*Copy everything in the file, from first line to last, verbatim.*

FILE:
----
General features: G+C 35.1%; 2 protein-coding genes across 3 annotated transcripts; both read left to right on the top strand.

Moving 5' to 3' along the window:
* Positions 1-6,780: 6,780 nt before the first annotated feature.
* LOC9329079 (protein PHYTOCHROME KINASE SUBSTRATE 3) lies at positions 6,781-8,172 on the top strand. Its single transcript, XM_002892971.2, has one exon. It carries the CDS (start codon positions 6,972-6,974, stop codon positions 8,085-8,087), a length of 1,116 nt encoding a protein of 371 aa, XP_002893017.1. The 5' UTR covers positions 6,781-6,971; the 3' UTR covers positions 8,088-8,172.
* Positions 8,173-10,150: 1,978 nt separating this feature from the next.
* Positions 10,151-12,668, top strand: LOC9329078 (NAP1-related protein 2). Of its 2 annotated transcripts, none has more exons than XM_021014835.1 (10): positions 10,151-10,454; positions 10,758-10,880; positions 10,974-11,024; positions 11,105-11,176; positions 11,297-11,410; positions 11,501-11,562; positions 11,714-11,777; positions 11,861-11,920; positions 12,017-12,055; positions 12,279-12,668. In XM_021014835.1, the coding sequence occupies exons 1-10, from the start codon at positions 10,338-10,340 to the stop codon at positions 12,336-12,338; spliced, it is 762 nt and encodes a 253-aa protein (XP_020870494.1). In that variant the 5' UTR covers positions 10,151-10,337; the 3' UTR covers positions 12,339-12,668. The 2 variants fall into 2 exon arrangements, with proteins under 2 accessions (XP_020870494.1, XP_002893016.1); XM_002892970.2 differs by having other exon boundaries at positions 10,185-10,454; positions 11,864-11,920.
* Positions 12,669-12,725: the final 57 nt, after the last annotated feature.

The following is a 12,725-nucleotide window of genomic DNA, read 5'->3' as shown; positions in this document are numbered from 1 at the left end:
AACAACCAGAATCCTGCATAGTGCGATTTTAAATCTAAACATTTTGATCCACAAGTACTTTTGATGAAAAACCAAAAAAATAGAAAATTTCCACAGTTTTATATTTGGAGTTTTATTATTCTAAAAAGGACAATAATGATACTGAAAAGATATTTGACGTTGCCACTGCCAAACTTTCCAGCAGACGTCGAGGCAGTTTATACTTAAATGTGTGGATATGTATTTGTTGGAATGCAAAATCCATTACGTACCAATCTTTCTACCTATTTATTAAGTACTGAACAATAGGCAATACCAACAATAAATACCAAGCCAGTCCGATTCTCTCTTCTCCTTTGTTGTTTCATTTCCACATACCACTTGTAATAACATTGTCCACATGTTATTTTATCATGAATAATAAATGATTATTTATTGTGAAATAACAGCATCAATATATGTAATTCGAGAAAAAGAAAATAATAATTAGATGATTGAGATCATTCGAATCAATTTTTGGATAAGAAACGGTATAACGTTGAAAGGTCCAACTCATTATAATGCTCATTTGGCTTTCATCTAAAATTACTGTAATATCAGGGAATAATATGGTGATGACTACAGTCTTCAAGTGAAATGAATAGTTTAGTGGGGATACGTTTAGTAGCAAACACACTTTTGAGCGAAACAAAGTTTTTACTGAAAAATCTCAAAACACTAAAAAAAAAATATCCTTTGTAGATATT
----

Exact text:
General features: G+C 35.1%; 2 protein-coding genes across 3 annotated transcripts; both read left to right on the top strand.

Moving 5' to 3' along the window:
* Positions 1-6,780: 6,780 nt before the first annotated feature.
* LOC9329079 (protein PHYTOCHROME KINASE SUBSTRATE 3) lies at positions 6,781-8,172 on the top strand. Its single transcript, XM_002892971.2, has one exon. It carries the CDS (start codon positions 6,972-6,974, stop codon positions 8,085-8,087), a length of 1,116 nt encoding a protein of 371 aa, XP_002893017.1. The 5' UTR covers positions 6,781-6,971; the 3' UTR covers positions 8,088-8,172.
* Positions 8,173-10,150: 1,978 nt separating this feature from the next.
* Positions 10,151-12,668, top strand: LOC9329078 (NAP1-related protein 2). Of its 2 annotated transcripts, none has more exons than XM_021014835.1 (10): positions 10,151-10,454; positions 10,758-10,880; positions 10,974-11,024; positions 11,105-11,176; positions 11,297-11,410; positions 11,501-11,562; positions 11,714-11,777; positions 11,861-11,920; positions 12,017-12,055; positions 12,279-12,668. In XM_021014835.1, the coding sequence occupies exons 1-10, from the start codon at positions 10,338-10,340 to the stop codon at positions 12,336-12,338; spliced, it is 762 nt and encodes a 253-aa protein (XP_020870494.1). In that variant the 5' UTR covers positions 10,151-10,337; the 3' UTR covers positions 12,339-12,668. The 2 variants fall into 2 exon arrangements, with proteins under 2 accessions (XP_020870494.1, XP_002893016.1); XM_002892970.2 differs by having other exon boundaries at positions 10,185-10,454; positions 11,864-11,920.
* Positions 12,669-12,725: the final 57 nt, after the last annotated feature.

The following is a 12,725-nucleotide window of genomic DNA, read 5'->3' as shown; positions in this document are numbered from 1 at the left end:
AACAACCAGAATCCTGCATAGTGCGATTTTAAATCTAAACATTTTGATCCACAAGTACTTTTGATGAAAAACCAAAAAAATAGAAAATTTCCACAGTTTTATATTTGGAGTTTTATTATTCTAAAAAGGACAATAATGATACTGAAAAGATATTTGACGTTGCCACTGCCAAACTTTCCAGCAGACGTCGAGGCAGTTTATACTTAAATGTGTGGATATGTATTTGTTGGAATGCAAAATCCATTACGTACCAATCTTTCTACCTATTTATTAAGTACTGAACAATAGGCAATACCAACAATAAATACCAAGCCAGTCCGATTCTCTCTTCTCCTTTGTTGTTTCATTTCCACATACCACTTGTAATAACATTGTCCACATGTTATTTTATCATGAATAATAAATGATTATTTATTGTGAAATAACAGCATCAATATATGTAATTCGAGAAAAAGAAAATAATAATTAGATGATTGAGATCATTCGAATCAATTTTTGGATAAGAAACGGTATAACGTTGAAAGGTCCAACTCATTATAATGCTCATTTGGCTTTCATCTAAAATTACTGTAATATCAGGGAATAATATGGTGATGACTACAGTCTTCAAGTGAAATGAATAGTTTAGTGGGGATACGTTTAGTAGCAAACACACTTTTGAGCGAAACAAAGTTTTTACTGAAAAATCTCAAAACACTAAAAAAAAAATATCCTTTGTAGATATT